The study also included description of current trends and perspectives on the small satellite market  with reference to needs of the domestic market, as well as the assessment of potential launches of the small rockets from the Polish territory (the Baltic coast). Furthermore, the study included the analysis of the legal aspects related to constructing and operating the microlaunchers prepared by Barbara Skradzińska PhD – an expert specializing in public international law, including space law.

The feasibility study of the Polish microlauncher project is a starting point for discussion about the development of this technology in Poland. Within the framework of the National Space Programme 2019-2021, the Polish Space Agency has scheduled an extended study works in the field of orbital rockets, related to the further development of the domestic means of carrying payload into orbit, in particular with reference to the possible participation of Poland in the international projects related to construction of new launchers.       

 

THE SUBORBITAL ROCKET AS A STEP TOWARDS THE DEVELOPMENT OF THE POLISH MICROLAUNCHER

The development of the Polish small suborbital rocket is a prelude to providing the Polish microlauncher. The suborbital rockets are defined as objects that could possibly reach the altitude of 100 kilometres, the agreed-on boarder of space. Their usage will enable on-flight tests of technologies and conducting research in microgravity. Technologies and abilities developed during works on the small suborbital rockets might be used when designing the Polish microlauncher.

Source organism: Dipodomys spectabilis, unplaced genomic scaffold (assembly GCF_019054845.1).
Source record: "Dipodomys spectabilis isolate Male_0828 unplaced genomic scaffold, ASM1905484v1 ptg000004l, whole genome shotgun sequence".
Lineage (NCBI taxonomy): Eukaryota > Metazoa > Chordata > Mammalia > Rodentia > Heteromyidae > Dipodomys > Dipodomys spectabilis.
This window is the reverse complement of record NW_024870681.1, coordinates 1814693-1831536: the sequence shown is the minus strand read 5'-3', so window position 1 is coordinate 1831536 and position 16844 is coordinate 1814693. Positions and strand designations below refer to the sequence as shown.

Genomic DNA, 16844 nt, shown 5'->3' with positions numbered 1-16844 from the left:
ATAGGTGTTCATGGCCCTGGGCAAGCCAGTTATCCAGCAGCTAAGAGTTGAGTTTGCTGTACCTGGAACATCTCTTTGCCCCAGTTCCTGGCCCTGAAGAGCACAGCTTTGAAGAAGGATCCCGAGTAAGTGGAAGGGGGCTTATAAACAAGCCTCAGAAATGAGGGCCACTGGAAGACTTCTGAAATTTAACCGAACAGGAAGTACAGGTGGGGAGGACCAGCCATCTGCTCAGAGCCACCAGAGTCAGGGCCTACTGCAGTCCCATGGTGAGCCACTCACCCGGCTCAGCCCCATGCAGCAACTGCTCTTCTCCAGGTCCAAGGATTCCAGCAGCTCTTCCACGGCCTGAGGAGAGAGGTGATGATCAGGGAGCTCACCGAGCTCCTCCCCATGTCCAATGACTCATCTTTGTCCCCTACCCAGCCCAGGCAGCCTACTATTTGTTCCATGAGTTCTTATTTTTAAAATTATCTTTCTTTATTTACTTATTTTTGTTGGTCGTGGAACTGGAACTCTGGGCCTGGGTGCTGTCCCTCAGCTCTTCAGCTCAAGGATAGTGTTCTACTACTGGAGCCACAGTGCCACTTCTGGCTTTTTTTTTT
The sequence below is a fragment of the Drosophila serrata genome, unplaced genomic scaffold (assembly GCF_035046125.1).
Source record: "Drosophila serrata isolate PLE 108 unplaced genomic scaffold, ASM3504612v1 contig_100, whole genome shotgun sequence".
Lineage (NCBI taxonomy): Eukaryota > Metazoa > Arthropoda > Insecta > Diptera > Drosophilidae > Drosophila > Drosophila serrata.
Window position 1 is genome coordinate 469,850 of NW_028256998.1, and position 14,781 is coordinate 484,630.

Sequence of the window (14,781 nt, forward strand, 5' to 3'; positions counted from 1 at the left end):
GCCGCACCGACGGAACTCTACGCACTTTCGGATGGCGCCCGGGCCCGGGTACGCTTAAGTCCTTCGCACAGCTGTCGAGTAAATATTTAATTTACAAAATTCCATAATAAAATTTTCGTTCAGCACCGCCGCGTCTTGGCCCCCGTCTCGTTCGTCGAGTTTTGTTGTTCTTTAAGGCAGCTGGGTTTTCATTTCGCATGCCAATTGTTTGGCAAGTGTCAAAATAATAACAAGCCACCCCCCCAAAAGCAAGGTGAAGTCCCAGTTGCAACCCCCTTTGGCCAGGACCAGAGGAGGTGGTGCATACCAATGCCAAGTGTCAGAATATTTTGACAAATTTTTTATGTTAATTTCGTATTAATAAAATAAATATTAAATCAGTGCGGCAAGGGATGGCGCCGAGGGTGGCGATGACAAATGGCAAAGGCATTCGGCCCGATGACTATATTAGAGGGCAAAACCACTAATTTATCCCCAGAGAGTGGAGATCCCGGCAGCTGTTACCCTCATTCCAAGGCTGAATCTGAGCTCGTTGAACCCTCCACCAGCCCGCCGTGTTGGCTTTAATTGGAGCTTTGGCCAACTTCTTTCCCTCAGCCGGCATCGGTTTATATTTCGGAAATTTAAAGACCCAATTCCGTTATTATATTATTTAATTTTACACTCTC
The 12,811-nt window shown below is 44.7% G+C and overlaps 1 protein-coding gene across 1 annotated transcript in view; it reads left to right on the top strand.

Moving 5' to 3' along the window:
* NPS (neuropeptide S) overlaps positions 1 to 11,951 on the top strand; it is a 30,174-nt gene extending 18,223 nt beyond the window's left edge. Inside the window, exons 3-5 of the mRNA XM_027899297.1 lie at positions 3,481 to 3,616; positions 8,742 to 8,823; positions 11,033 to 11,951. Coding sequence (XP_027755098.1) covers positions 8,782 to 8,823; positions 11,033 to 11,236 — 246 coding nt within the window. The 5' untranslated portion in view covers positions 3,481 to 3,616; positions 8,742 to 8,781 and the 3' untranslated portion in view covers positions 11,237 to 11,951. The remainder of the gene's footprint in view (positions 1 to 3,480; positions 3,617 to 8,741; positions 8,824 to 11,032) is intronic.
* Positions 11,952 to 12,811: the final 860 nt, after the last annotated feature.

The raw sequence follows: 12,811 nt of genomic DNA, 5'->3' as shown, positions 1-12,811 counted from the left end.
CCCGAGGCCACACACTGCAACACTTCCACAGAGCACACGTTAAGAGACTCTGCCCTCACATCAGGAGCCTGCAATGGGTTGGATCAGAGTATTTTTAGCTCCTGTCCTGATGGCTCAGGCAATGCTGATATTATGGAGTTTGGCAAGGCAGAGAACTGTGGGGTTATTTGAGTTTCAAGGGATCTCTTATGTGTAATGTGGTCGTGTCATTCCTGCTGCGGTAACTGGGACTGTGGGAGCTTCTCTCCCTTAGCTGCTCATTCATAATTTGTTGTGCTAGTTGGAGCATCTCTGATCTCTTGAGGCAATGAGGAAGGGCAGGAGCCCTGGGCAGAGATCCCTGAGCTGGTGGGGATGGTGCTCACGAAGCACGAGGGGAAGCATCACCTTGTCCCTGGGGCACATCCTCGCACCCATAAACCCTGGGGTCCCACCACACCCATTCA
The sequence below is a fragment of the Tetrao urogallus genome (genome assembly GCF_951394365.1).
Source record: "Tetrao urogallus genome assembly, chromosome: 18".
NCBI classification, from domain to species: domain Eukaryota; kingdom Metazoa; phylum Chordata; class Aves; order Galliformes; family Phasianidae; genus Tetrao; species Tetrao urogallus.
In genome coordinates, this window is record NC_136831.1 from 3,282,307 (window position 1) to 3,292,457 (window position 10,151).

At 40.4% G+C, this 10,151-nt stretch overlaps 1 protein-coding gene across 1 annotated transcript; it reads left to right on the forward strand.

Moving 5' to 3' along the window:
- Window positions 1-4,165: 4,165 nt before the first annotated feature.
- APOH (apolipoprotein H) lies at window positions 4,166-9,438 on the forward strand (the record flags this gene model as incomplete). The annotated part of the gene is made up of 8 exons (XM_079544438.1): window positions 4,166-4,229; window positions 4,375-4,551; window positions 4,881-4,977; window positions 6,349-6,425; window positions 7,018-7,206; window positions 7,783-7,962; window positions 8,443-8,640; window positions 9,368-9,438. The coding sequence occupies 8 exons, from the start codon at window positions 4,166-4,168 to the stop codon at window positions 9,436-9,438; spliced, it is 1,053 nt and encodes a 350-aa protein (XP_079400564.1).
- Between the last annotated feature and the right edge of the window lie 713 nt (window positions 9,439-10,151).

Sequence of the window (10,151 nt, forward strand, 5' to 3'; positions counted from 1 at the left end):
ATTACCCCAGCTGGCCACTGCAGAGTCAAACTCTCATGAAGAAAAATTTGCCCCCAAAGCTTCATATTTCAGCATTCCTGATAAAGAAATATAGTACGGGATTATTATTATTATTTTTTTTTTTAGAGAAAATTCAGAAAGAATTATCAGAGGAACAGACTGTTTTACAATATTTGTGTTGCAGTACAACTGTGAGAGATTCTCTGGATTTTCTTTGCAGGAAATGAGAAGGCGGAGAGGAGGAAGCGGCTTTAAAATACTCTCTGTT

Currently, there are two suborbital rockets developed in Poland, which are closest to cross the agreed on boarder of space: the Amber (by the Institute of Aviation) and the BIGOS (by SpaceForest). Both prototypes have already been tested during test flights to the altitude of 15 kilometres. To allow the Polish prototypes to cross the border of 100 kilometres, it is essential to provide them with both - the necessary funding and the access to the testing range along with an open airspace.

The Polish Space Agency has included tests of small rocket systems and technologies among five large projects scheduled to be implemented within the framework of the National Space Programme (Krajowy Program Kosmiczny - KPK) 2019-2021. Over this period of time the Polish suborbital rocket is to cross the border of 100 kilometres and to perform at least two flights with a payload. Furthermore, within this three-year period, the KPK implies the development of a commercialization system for the domestic suborbital launcher. The budget for the implementation of this project in 2019-2021 has been estimated at PLN 6 million.   

At the same time, the Polish Space Agency takes actions in order to enable performing the suborbital rockets flights on the territory of Poland, using the sites and the infrastructure of the testing ranges belonging to the Polish Army.    

 

[1] https://www.pwc.fr/fr/assets/files/pdf/2018/11/space/pwc-micro-launchers-what-is-the-market.pdf,

[2] Counted at the beginning of 2018. Cancelled projects were omitted. Source: M. Tugnoli, M. Sarret, M. Aliberti, European Access to Space: Business and Policy Perspectives on Micro Launchers, Springer 2019, pages: 17-20.